If you feeling uncomfortable on the bike and want to change your position, here are a few practical tips from Steve Hogg ( https://www.stevehoggbikefitting.com/) to begin with.

The greatest growth in cycling that I have noticed seems to be males aged between 35 and 50 who are taking up the sport at a recreational or competitive level. Often these are people who have children old enough, or job pressures that have eased enough, to make acquiring and maintaining a reasonable level of fitness a higher priority than it may have been earlier. Perhaps they were cyclists in their youth who gave it away due to time pressures of work and family. Sometimes they are broken down ex runners and footballers looking for a low impact sport. Maybe they have even watched the Tour de France coverage on SBS in July and come away a little inspired. There is a plethora of reasons why men (and women) in this age group are taking up cycling.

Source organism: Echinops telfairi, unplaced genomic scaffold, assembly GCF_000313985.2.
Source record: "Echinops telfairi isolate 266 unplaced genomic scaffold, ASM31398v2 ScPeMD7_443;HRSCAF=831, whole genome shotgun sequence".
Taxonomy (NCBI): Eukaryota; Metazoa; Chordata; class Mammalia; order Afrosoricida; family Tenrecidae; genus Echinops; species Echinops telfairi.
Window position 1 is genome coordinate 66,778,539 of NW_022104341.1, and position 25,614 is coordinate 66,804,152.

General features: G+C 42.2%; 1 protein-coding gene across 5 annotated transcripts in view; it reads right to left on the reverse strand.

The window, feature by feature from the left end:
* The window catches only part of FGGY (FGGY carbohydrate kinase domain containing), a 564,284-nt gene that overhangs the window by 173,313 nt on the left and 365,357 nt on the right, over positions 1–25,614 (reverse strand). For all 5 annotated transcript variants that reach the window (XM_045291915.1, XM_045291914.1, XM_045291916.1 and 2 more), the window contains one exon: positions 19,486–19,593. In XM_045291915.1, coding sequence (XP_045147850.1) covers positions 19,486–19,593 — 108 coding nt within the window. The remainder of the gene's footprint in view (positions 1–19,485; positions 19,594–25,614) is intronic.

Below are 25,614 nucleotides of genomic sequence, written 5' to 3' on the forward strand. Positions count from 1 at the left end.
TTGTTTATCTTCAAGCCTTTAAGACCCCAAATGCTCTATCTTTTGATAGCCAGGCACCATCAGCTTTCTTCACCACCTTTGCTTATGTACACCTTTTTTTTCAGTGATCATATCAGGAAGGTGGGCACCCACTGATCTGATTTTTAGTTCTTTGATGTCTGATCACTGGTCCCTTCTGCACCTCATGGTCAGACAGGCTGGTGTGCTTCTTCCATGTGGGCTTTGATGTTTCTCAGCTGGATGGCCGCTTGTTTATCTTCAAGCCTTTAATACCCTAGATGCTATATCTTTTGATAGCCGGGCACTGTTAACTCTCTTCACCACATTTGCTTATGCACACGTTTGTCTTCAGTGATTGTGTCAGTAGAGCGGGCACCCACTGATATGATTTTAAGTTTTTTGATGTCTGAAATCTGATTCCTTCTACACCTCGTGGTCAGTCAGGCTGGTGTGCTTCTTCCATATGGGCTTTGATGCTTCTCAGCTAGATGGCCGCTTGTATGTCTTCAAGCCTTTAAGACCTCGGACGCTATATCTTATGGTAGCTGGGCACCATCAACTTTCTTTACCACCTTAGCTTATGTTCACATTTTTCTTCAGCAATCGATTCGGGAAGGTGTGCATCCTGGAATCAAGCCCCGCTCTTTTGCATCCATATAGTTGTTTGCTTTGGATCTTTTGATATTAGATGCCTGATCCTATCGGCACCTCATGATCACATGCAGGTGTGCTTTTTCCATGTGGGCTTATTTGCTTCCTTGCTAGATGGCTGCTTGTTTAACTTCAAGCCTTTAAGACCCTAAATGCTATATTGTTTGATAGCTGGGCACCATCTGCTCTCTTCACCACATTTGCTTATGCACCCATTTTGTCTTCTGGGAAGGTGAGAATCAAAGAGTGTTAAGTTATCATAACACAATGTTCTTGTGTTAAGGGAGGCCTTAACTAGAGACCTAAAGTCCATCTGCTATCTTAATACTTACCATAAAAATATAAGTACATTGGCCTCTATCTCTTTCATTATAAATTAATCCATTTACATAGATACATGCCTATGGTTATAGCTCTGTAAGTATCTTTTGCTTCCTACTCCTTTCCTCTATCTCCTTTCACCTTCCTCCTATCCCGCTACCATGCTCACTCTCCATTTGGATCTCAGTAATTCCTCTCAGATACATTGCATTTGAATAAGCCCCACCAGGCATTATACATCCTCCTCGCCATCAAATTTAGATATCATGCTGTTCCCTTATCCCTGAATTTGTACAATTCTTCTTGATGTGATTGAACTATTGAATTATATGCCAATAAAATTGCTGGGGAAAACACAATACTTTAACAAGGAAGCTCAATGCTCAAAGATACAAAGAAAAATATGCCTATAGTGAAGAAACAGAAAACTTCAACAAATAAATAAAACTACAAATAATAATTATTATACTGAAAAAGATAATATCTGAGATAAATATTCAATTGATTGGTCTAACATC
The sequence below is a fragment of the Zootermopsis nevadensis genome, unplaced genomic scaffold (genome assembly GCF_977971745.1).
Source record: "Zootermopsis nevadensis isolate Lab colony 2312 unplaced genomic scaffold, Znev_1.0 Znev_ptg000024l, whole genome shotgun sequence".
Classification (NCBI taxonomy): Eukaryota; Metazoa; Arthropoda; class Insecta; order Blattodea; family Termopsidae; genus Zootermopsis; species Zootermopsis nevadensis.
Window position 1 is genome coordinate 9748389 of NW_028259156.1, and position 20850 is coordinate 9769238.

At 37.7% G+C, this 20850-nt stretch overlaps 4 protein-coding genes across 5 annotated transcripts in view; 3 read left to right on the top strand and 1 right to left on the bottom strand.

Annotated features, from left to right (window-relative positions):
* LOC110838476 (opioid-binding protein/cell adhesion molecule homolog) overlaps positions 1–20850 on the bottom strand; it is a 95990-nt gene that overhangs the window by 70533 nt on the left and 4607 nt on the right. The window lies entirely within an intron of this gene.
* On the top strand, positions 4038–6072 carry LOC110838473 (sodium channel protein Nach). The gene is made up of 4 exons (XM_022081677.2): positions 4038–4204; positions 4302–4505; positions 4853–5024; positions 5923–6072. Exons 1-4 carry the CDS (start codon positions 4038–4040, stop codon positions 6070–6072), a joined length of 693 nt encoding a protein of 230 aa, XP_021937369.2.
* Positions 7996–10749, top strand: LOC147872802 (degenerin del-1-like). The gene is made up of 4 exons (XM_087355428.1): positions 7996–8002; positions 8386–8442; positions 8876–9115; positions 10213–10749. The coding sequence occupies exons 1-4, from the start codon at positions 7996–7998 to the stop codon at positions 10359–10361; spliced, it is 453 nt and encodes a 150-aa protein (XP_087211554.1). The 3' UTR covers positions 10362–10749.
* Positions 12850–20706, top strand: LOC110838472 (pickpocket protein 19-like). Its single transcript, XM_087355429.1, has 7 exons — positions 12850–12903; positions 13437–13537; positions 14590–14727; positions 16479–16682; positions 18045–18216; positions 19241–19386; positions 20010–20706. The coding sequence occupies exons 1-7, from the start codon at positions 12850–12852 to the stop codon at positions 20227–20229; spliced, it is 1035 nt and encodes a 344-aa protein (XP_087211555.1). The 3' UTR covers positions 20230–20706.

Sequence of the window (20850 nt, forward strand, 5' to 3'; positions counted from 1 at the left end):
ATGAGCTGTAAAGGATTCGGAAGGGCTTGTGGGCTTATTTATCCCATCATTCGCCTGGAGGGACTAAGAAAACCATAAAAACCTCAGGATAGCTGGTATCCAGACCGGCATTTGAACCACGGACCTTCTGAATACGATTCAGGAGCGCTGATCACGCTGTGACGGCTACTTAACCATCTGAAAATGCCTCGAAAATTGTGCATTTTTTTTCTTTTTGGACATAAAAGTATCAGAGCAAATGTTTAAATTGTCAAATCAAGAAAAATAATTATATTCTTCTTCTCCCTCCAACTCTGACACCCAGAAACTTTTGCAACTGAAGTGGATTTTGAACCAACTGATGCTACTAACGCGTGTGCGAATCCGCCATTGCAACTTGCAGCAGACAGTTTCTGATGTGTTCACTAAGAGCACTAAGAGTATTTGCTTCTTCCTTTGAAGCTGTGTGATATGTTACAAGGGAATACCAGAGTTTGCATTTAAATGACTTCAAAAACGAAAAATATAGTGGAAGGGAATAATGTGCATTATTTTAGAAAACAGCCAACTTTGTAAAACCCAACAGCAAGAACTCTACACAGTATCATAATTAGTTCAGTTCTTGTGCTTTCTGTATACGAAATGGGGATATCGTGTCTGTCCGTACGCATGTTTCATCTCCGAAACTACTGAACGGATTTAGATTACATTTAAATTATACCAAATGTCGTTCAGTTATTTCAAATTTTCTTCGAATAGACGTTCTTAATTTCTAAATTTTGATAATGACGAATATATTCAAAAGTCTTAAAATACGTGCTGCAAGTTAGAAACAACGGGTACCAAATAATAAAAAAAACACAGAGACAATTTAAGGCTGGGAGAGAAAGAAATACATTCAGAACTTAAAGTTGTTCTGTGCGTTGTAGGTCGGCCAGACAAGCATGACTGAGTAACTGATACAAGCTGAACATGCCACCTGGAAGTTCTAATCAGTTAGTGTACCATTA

One factor that all of these people have in common is that they don’t inhabit the same body structure that they did when they were 20 years of age. Firstly there is the aging process itself, though the effects of this are often exacerbated by the sedentary, chair bound life that many of us lead. Anyone who sits at a desk or computer for a large part of he day is not going to have the ability to bend and stretch as well at 40 years of age as they did at 20. Even those who are not desk bound spend time driving to work, sitting on a bus, sitting at home in front of the television or whatever. If you wanted to tighten and lose function in your back, prolonged periods of sitting is one of the “best” ways to do this. For some too, there are the residual effects of old injuries; footballers’ “dickie” knees and shoulders for example.